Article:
Thomas Jefferson, Alexander Hamilton and the Development of the American Republic, Essay Example

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Essay

Following the end of the American Revolution in 1783 via the signing of the Treaty of Paris, two outstanding men came to the forefront with the shared goal to create a new American Republic, a Grand Experiment based on the principles of several major French and British philosophers like John Locke, Jean-Jacques Rousseau, and Thomas Hobbes, not to mention the ideals and principles expressed in a little pamphlet called Common Sense by Thomas Paine. These two men were Thomas Jefferson and Alexander Hamilton, and although born and raised under very different circumstances, “shared a common commitment to the American cause” by risking their lives in defiance of the powerful British Empire (Cunningham, p. 7).

Yet despite this great commitment, Jefferson and Hamilton did not share a common vision related to how the young Republic should take shape, but because of the Revolution which “ultimately brought them together as the young American nation took form” (Cunningham, p. 7), Jefferson and Hamilton were often forced to put aside their differences in order to help develop the Grand Experiment known as the United States of America.

As the first Secretary of State under the Presidency of George Washington, Thomas Jefferson was by avocation a farmer and landowner with a deep and abiding interest in science, architecture, literature, philosophy, and not surprisingly politics. Thus, his personal vision for the New Republic was founded on the ideals associated with an agrarian society or one in which the economy is fueled by farming and agriculture. Jefferson was also steadfast in his belief that the American colonists should be in control of their own destinies and must serve as  administrators of the New Republic. In essence, since Jefferson was “born into the privileged world of colonial Virginia planters” (Cunningham, p. 1), he desired to see the New Republic adhere to the path of agrarian tradition, similar to Great Britain with its vast agricultural regions dedicated to farming and raising crops which powered the economic backbone of the British Empire.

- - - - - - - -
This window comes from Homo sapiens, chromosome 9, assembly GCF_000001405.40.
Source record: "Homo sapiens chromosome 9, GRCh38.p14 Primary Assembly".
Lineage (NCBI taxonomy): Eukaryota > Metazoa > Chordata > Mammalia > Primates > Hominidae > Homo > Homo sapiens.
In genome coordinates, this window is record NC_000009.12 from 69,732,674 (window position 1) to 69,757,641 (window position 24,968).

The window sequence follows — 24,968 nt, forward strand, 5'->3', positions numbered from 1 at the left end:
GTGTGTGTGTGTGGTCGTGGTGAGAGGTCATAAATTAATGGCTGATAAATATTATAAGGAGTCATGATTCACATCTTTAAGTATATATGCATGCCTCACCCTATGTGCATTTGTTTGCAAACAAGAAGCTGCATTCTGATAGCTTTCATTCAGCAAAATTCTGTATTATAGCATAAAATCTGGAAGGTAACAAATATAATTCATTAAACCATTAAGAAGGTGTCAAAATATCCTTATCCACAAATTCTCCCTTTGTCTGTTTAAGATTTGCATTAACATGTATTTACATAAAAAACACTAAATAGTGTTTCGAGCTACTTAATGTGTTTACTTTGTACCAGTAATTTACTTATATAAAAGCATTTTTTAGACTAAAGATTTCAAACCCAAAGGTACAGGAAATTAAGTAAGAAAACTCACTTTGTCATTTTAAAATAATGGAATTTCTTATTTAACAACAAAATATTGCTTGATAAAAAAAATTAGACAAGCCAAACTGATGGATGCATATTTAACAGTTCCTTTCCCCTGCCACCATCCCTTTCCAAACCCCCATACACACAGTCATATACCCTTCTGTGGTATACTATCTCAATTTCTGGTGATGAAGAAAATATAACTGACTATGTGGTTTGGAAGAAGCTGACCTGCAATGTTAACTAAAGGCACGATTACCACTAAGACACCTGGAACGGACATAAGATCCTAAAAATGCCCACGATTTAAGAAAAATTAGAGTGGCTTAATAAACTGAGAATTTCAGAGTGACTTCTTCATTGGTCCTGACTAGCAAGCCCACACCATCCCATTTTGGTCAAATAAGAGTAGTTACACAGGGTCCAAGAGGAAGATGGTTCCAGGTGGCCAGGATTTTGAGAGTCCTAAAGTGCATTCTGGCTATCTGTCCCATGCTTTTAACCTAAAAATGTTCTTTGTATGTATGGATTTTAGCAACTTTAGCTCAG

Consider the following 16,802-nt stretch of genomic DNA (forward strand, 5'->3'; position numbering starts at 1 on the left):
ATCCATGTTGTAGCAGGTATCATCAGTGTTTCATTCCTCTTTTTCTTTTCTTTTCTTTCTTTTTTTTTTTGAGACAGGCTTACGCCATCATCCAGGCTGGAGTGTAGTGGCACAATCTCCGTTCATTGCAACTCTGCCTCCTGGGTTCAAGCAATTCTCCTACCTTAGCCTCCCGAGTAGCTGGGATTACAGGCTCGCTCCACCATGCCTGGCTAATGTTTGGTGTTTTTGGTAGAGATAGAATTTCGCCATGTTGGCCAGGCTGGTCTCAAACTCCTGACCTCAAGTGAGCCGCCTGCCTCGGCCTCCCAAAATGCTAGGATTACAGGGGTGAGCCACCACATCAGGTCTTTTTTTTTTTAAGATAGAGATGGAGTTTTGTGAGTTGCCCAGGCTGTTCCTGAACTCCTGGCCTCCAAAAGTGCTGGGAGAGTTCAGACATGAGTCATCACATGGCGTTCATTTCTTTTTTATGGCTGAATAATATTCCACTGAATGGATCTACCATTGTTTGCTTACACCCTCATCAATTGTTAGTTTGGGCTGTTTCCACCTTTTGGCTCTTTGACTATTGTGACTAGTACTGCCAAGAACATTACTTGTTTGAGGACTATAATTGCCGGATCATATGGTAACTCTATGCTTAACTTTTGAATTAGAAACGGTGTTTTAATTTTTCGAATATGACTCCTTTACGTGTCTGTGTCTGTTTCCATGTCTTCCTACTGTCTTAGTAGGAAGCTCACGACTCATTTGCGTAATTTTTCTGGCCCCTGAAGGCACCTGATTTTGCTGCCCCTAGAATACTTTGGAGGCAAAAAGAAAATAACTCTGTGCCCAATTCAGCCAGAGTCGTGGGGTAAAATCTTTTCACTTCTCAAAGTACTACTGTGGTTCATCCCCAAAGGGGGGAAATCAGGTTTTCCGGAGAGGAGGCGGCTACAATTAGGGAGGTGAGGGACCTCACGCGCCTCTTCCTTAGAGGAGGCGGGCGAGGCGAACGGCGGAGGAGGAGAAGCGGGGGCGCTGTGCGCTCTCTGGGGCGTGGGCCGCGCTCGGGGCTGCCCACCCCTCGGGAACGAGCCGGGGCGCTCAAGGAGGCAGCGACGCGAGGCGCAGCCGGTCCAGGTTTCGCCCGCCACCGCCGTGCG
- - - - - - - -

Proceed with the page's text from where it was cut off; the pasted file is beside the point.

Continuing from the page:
For example, Jefferson was more than confident that the American colonists could fend for themselves and had the wisdom and knowledge to build a powerful economic engine based on farming and agricultural pursuits. Oddly enough, considering his background, Jefferson was dead-set against any kind of special privileges, a possible reflection of his hatred for European nobility and the old system of feudal serfdom in which the landowner possessed the power to control and manipulate those beneath him as the Lord of the Manor.

For many American colonists, Jefferson’s viewpoints on how the New Republic should operate and sustain itself were taken to heart, thus creating what came to be known as the Jeffersonians, mostly composed of small and independent shop owners, artists (i.e., writers, printers, bookbinders and booksellers), common settlers, and small landowners. Also known as Jeffersonian democracy, this belief system or way of living eventually led to the creation of the Republican Party or republicanism which today is one of two major political parties in the United States.

For Jefferson the politician and farmer, all who believed and/or practiced Jeffersonian democracy had to be willing to commit themselves to civic responsibility and were duty-bound to remain honest and forthright. They were also expected to be non-supportive of all the trappings of the monarchical system as found in Great Britain and the aristocracy, such as in France during the days of the French Revolution. It was also their responsibility to vote in elections and to fully support the candidates of their choice. Clearly then, it was Jefferson who developed the foundation of today’s political system and made it possible for all Americans to serve their country as concerned commoners with a sense of civic pride. In “A Summary View of the Rights of British Americans,” originally published in Williamsburg, Virginia, in 1774, Jefferson proclaims that the “whole art of government consists in the art of being honest” (Cunningham, p. 8), a clear indication that Jefferson considered politics as an artform in which the artist was bound to represent the truth and to maintain personal integrity.

Jefferson was also dedicated to creating a central government that did not inherently possess unlimited power; rather, he favored strong state governments with the ability to decide their own destinies. In addition, Jefferson favored a rather narrow interpretation of the U.S. Constitution and believed that the liberties or rights of all Americans must be guaranteed by the imposition of laws and regulations. He also did not favor the creation of a national bank which in his view was not permitted in line with the U.S. Constitution. Strange as it may seem, Jefferson’s father, a “rising young planter and slaveholder” (Cunningham, p. 3) during his son’s early years, was quite wealthy, yet this  did not influence Thomas Jefferson as one might suspect, meaning that since his father was well-to-do, a national bank could have served him quite adequately.